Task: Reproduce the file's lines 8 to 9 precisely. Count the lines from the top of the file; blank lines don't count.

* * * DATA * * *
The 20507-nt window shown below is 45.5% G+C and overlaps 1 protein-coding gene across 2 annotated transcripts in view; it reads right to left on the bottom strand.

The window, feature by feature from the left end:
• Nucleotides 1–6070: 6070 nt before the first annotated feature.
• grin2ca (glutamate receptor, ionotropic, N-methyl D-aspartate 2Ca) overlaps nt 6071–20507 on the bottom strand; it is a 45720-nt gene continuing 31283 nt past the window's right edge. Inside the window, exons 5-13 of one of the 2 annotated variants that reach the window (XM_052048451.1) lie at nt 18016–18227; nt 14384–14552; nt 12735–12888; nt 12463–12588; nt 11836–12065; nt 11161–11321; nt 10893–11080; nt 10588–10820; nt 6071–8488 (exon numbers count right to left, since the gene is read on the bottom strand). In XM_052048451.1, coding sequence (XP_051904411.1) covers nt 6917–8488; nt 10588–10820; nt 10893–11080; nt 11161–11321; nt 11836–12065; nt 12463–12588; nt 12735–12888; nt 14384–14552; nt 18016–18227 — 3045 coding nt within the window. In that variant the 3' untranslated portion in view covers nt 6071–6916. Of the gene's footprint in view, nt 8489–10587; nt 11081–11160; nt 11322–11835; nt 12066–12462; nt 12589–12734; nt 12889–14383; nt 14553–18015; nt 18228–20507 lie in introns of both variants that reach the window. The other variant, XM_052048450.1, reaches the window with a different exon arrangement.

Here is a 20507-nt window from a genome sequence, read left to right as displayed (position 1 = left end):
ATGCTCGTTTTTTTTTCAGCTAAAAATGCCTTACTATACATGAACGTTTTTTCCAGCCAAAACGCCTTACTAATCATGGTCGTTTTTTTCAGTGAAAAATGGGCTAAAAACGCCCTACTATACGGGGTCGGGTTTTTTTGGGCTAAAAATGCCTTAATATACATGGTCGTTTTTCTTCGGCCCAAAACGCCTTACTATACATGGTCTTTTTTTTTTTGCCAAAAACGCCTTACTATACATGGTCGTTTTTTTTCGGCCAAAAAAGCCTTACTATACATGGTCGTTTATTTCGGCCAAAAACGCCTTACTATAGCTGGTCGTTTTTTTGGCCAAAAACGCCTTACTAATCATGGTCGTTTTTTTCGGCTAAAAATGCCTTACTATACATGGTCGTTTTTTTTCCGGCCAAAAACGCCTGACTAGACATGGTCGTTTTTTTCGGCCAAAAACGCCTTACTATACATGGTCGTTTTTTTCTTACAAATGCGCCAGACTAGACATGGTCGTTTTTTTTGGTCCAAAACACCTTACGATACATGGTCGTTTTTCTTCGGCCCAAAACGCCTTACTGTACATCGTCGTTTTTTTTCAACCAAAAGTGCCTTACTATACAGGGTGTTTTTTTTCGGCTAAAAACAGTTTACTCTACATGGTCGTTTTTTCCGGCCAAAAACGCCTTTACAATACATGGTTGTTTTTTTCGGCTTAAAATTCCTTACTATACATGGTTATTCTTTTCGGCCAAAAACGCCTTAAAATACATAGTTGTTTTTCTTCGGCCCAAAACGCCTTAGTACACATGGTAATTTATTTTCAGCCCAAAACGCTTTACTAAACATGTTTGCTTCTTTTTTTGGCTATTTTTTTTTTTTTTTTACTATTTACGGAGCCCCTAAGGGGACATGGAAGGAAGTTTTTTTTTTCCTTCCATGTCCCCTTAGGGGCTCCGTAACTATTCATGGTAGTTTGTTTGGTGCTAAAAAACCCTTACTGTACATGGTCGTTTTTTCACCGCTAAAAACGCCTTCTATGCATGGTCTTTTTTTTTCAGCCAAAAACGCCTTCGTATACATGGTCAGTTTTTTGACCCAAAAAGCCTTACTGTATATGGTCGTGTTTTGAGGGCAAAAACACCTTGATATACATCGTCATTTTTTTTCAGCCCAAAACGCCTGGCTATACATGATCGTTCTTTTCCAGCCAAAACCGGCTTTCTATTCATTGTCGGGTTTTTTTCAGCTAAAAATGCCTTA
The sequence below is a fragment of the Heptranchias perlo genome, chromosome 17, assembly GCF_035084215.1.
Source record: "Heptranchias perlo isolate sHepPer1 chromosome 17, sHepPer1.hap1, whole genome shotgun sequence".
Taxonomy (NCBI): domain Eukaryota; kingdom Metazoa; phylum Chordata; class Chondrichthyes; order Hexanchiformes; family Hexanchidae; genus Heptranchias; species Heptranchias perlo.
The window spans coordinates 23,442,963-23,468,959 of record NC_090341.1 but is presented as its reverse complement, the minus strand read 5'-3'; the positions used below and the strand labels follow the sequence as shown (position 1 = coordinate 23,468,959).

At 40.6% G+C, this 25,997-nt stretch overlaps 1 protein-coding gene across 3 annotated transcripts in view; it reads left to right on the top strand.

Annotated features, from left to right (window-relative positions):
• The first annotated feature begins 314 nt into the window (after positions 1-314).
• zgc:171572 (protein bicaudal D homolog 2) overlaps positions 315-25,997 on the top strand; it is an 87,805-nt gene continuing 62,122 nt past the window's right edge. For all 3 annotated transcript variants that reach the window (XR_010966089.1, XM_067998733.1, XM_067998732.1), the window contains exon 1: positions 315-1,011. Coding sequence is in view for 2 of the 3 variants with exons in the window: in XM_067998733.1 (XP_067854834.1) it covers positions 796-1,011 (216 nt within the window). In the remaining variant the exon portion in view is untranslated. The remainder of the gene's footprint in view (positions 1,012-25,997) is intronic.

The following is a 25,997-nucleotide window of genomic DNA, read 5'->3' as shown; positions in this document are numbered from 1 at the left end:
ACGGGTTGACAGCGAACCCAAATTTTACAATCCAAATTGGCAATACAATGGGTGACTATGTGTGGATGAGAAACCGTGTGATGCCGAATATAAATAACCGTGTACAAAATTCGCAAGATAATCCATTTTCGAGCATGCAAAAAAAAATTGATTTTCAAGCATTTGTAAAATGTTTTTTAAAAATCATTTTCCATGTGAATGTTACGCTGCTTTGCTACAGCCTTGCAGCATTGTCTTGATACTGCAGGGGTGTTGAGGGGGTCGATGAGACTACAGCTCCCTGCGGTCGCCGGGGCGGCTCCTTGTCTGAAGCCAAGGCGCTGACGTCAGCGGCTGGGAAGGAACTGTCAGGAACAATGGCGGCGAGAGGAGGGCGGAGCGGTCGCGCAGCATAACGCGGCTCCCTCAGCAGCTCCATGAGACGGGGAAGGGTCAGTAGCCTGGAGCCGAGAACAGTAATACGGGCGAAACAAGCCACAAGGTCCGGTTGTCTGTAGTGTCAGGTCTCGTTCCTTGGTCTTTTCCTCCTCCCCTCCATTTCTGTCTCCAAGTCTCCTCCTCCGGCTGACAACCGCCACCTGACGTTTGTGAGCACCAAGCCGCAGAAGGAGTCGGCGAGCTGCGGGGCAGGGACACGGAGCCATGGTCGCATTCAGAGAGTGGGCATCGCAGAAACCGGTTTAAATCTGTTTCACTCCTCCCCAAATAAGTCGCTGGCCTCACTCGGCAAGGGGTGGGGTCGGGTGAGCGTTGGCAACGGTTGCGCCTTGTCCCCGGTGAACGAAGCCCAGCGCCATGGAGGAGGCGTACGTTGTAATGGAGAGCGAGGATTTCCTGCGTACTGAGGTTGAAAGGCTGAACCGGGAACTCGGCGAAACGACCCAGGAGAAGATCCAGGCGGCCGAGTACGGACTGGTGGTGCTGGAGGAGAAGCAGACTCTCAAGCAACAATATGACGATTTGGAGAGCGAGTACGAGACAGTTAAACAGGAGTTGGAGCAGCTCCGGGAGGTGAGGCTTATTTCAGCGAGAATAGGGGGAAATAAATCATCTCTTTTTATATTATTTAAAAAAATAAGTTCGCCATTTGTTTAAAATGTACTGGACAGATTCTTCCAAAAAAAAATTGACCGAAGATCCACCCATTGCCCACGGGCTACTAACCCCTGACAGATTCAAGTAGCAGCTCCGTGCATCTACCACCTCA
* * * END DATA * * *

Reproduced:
Source record: "Heptranchias perlo isolate sHepPer1 chromosome 17, sHepPer1.hap1, whole genome shotgun sequence".
Taxonomy (NCBI): domain Eukaryota; kingdom Metazoa; phylum Chordata; class Chondrichthyes; order Hexanchiformes; family Hexanchidae; genus Heptranchias; species Heptranchias perlo.